Webinar: The Role of PHAs in Ending Homelessness August 11, 2:00-3:15pm EDT
The USICH will host a webinar on The Role of PHAs in Ending Homelessness with presentations from several PHA directors and a Q and A session on August 11th at 2pm EDT. Public Housing Agencies (PHAs) are central to our efforts to end homelessness. Achieving our goal requires that people access the mainstream resources available to them – including income supports, health insurance, and housing assistance – both efficiently and sufficiently to meet their needs. Targeted homeless assistance programs always have been and always will be a significant part of the solution – but they are not the entire solution.
Here are a summary of five actions PHAs can take in the coming year be involved in their community’s efforts to prevent and end homelessness. (Click here to read the full unedited list on the USICH web site):
Be at the Planning Table. The reality is – particularly in our current economy – many households are one crisis away from homelessness. If the nation is going to tackle this problem in a strategic and cost effective way – everyone that administers housing assistance needs to be at the community planning table together.
Help Build Your Community’s Permanent Supportive Housing Pipeline Through Conversion to Project-Based Vouchers. Developing permanent supportive housing requires a capital investment, service dollars, and an ongoing rent subsidy, but identifying resources for the rent subsidy can often be a challenging part of assembling the financing package. PHAs can contribute by converting housing choice vouchers to project-based vouchers. Many PHAs have found this to be a particularly effective model for serving individuals/households with disabilities and long histories of homelessness.
Adopt and Sustain a Commitment to Deep Targeting. Extremely low-income households face the most barriers to adequate and stable housing. To make progress in ending homelessness, there needs to be a strong commitment to targeting households with the greatest need and those who, without such assistance, are most likely to become and remain homeless. So, consider whether a local preference for households experiencing homelessness is feasible.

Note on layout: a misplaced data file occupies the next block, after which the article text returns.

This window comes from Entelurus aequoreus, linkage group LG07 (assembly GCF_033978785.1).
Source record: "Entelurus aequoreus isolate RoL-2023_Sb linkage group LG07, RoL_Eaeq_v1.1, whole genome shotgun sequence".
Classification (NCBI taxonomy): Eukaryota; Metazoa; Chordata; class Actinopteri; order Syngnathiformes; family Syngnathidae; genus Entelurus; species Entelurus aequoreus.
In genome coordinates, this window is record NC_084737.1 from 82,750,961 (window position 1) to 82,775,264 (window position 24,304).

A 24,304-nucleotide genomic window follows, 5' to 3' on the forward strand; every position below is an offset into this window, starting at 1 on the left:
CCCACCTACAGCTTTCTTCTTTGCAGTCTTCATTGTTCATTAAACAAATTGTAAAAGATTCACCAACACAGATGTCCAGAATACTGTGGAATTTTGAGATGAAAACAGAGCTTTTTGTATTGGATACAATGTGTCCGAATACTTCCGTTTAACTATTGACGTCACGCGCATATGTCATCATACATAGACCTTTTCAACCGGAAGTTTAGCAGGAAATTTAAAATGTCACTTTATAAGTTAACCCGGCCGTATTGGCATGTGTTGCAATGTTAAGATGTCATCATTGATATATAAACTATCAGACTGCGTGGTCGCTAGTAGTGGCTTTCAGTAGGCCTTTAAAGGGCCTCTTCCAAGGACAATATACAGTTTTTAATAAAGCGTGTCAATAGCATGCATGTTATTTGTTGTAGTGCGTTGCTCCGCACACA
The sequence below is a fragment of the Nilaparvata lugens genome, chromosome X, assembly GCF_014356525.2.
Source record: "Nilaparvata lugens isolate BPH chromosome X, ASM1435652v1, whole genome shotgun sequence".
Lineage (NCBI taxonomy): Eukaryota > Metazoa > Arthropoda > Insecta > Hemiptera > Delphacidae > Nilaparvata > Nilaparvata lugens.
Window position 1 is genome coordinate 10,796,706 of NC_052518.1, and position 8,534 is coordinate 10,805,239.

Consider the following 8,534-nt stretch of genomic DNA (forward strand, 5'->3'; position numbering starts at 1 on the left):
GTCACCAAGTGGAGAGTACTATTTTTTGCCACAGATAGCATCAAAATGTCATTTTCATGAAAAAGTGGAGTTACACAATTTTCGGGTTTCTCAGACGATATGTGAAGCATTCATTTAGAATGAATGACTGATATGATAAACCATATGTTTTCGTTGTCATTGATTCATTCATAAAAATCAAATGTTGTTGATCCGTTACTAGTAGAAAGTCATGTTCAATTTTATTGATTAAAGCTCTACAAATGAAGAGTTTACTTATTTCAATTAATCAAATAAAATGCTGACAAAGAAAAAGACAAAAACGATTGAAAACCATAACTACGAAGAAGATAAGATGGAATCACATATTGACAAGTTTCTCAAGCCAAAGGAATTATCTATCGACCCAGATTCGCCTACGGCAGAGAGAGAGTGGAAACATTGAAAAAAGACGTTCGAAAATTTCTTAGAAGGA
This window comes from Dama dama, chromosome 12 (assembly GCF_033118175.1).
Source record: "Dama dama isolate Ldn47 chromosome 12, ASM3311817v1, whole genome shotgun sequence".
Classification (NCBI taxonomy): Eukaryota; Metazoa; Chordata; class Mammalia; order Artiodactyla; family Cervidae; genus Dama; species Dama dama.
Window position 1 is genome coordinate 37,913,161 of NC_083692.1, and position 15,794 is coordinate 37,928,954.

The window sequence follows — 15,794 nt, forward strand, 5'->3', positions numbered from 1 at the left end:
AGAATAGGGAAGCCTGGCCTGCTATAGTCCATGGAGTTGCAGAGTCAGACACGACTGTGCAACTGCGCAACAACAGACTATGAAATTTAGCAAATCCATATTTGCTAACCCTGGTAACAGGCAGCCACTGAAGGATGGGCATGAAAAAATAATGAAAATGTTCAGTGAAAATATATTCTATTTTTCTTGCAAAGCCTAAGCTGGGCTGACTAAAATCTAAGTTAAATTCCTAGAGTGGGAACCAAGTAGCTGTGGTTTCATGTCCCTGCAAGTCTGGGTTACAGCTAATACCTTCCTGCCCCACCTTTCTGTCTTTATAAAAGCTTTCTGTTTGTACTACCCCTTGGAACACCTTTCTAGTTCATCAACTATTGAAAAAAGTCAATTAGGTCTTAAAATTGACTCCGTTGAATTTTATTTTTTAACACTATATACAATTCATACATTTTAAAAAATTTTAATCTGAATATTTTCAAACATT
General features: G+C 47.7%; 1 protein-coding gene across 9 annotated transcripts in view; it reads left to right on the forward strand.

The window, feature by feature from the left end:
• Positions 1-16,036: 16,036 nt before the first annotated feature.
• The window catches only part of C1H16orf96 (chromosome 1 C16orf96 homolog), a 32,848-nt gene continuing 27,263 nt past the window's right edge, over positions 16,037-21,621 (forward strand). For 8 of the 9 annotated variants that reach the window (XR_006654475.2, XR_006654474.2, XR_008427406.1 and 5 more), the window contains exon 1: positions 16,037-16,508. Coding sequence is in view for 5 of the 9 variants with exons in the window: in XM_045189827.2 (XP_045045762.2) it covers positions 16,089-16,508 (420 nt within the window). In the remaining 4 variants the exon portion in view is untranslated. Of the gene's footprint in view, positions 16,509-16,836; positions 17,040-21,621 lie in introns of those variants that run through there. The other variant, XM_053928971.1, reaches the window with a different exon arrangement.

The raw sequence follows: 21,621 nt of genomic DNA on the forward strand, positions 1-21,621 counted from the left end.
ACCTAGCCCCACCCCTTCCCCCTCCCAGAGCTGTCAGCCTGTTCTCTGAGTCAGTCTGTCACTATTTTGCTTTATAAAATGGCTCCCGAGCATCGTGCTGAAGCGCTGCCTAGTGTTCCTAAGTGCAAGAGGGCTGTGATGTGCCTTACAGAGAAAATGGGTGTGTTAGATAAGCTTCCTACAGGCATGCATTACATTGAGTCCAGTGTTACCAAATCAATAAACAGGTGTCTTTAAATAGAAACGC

Review and Retool Administrative Procedures – Particularly for VASH. Over the years, many PHAs have developed policies and procedures that are inadvertently challenging to households without a permanent address or that disproportionately impact persons experiencing homelessness. Consider your application policies and procedures through the eyes of an applicant. While there may need to be a streamline processes across PHA programs, examine your local VASH program procedures in particular. Click here for information on how Washington DC achieved this.
Review Your Admissions Policies. Many PHAs have overly stringent requirements related to criminal history that extend far beyond the Federal requirements. PHA policies regarding criminal history are sometimes one-size fits all. As Secretary Donovan urges, PHAs should consider whether there might be a more reasonable middle ground that balances the need for resident/public safety with the important role that housing plays in stabilizing vulnerable individuals and reducing recidivism rates.